Bare Parts in Honey Buzzards

Literature on Bare Parts Colouration

Forsman (1999) attaches considerable significance to bill patterns.

p.33 for Honey Buzzard, adults have yellow eyes and a dark cere, which is unique among European buzzards. Juveniles have dark brown eyes, like many other species, but the bill is diagnostic: cere and base are bright yellow with black only at the very tip. The juvenile Honey Buzzard shows much more yellow and less black in the bill than any other species – a useful character also on flying birds. The feet are yellow at all ages.

p.268 for Common Buzzard, feet and cere yellow at all ages, deeper in adults than in juveniles; bill dark. Iris pale grey, brownish grey or light brown in juveniles with black pupil clearly visible. Adults show a very dark brown iris and the pupil is not discernible in the field.

Earlier, Forsman & Shirihai (1997) made a similar point:

p.5 for Honey Buzzard, at close range, the bare parts provide another important clue when separating juveniles and adults. Juveniles have all-dark eye and the basal portions of the bill and gape, including cere, are bright yellow. The bill, also unlike Buteo buzzards, is extensively yellow with only a small dark tip.

The Collins Bird Guide (2001) mentions the cere of juvenile Honey Buzzards as being yellow but does not mention the bill colour (p.90).

Ferguson-Lees & Christie (2001) mention at p.339: Common Buzzard has less extensively yellow bill than juvenile Honey Buzzard.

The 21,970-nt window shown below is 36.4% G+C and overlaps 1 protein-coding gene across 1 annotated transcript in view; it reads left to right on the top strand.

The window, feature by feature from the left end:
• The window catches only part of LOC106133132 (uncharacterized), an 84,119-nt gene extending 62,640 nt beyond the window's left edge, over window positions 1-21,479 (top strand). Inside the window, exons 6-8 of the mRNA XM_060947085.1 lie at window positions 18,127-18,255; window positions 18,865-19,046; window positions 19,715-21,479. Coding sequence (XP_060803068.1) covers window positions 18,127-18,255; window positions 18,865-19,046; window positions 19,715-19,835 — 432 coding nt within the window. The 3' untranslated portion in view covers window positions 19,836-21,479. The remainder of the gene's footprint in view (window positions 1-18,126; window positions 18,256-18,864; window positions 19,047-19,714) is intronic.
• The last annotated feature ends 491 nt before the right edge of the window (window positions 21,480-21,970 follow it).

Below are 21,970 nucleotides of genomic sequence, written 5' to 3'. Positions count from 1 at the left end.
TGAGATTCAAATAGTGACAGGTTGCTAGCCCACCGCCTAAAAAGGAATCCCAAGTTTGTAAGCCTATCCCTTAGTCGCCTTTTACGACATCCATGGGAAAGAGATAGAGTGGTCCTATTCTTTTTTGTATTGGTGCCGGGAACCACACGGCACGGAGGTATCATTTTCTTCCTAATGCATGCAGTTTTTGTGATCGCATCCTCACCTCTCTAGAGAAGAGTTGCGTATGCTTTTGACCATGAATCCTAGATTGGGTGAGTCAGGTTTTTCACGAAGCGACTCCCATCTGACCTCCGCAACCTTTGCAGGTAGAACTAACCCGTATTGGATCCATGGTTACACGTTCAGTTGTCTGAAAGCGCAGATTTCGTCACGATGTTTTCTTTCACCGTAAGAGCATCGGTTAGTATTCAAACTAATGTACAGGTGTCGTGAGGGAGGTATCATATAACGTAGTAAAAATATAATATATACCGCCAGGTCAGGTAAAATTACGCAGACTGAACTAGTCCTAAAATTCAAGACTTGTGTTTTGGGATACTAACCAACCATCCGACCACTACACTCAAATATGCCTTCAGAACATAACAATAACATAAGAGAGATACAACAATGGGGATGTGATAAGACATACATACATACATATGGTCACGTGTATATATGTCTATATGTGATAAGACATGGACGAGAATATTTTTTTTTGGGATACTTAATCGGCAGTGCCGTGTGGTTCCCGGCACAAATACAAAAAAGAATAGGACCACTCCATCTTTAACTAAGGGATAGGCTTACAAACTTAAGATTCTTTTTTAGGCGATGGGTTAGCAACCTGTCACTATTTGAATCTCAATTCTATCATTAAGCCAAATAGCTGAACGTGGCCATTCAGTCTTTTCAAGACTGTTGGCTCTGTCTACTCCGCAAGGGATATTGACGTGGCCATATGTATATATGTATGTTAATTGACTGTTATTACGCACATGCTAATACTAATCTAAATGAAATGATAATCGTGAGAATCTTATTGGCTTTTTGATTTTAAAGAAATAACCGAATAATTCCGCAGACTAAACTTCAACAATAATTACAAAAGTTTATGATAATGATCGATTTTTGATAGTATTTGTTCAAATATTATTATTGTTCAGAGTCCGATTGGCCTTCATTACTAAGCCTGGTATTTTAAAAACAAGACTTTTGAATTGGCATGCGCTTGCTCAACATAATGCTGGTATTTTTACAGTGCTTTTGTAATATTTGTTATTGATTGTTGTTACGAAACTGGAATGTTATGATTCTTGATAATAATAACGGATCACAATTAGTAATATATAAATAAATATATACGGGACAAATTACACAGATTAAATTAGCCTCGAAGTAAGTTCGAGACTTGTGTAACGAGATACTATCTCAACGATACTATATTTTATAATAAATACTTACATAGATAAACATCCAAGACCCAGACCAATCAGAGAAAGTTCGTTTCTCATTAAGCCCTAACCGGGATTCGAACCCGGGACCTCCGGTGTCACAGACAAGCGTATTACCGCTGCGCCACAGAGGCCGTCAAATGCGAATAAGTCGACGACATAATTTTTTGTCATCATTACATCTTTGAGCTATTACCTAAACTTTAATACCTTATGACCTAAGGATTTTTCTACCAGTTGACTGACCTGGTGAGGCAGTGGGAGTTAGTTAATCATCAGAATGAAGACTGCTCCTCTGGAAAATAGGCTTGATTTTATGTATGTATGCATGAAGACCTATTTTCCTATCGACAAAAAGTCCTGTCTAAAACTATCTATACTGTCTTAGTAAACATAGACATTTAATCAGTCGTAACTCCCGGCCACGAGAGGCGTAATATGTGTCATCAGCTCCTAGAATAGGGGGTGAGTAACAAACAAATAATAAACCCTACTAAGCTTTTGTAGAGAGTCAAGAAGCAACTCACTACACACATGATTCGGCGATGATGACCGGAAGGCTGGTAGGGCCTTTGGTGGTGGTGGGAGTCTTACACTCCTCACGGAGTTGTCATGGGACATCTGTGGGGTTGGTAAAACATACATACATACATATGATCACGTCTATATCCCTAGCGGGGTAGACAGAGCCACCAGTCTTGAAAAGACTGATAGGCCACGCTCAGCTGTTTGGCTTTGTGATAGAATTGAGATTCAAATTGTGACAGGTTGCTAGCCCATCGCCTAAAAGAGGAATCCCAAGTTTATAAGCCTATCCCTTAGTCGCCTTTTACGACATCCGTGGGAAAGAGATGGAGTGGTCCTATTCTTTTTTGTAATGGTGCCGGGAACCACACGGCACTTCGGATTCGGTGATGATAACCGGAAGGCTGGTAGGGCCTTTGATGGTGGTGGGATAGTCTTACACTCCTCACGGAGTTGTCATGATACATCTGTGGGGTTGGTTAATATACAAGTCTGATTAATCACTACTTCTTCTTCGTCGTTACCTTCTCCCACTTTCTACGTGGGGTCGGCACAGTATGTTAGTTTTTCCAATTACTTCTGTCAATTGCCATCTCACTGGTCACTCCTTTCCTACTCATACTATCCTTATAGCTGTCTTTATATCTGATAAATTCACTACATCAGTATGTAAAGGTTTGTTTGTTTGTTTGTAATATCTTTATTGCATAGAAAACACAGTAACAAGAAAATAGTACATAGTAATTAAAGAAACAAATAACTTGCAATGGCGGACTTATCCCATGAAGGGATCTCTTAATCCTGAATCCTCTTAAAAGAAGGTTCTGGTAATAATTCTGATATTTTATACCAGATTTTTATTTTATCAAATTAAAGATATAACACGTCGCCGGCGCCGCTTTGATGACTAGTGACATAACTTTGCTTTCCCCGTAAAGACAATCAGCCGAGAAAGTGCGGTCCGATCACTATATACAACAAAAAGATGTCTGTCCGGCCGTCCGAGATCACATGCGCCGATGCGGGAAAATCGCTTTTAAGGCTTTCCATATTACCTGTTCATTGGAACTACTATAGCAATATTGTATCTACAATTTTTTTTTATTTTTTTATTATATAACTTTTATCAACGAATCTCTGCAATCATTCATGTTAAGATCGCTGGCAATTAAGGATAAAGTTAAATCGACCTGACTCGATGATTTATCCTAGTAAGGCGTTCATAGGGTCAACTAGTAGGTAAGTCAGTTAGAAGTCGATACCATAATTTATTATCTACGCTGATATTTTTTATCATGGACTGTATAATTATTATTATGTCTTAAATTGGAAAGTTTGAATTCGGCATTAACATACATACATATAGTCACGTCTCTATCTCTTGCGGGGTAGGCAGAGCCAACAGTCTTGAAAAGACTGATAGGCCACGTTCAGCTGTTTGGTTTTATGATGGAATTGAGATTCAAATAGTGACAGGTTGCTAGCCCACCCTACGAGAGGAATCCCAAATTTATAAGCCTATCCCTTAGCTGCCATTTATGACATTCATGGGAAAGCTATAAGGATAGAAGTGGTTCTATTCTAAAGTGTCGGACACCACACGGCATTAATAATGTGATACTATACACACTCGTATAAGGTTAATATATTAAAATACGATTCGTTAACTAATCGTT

Literature on Bare Parts Dimensions

Baker (1993) brings together clearly statistics from BWP (Cramp, 1980) with Honey Buzzard at p.160-162 and Common Buzzard at p.176-179. To a large extent the tarsus has been over-looked before in Honey Buzzard identification, except perhaps in perched birds. The length of the tarsus varies a lot from raptor species to species.

Kites in particular have short legs for the size of the bird. The table below shows how similar the tarsus length for Honey Buzzard is to that of the kites. The tarsus is short for the kite family, indeed being no longer than that of the much smaller Sparrowhawk. It should also be noted how the Common Buzzard tarsus is much longer than that for Honey Buzzard by about 50%.


Male mean (mm)

Female mean (mm)

Honey Buzzard Pernis apivorus



Black Kite Milvus migrans



Red Kite Milvus milvus



Sparrowhawk Accipiter nisus



Common Buzzard Buteo buteo



Table showing Variation of Length of Tarsus in selected Raptor Species


Bare parts are perhaps slightly underrated for identification of birds of prey. With buzzards and Honey Buzzard, the bill and cere may be useful in photographs of birds soaring overhead at fairly close range as the light catches the top of the bill and the cere well while the underside pattern of the wings may be underexposed. The largely yellow bill and all-yellow cere on a juvenile Honey Buzzard is very useful support for the identification.

For identification purposes the length of the tarsi is significant when Honey Buzzard are seen perched in the open (Forsman 1999, p.33) but this is rare so not of much use in everyday fieldwork. In flight if the underside of the bird is seen clearly or photographed with some detail then the length of the legs relative to the length of the tail is significant. This is because the Common Buzzard has a shorter tail but longer legs so in this species the legs extend about half-way along the tail. In the Honey Buzzard the tail is longer and the legs shorter so the legs only extend about 25-30% along the tail. The plates in Forsman (1999) for the two species confirm these relative lengths. This feature should be used with caution on birds that have a spread tail while soaring as the length of the tail appears to be much shorter then. On birds with folded tails though the difference in this feature is very significant.

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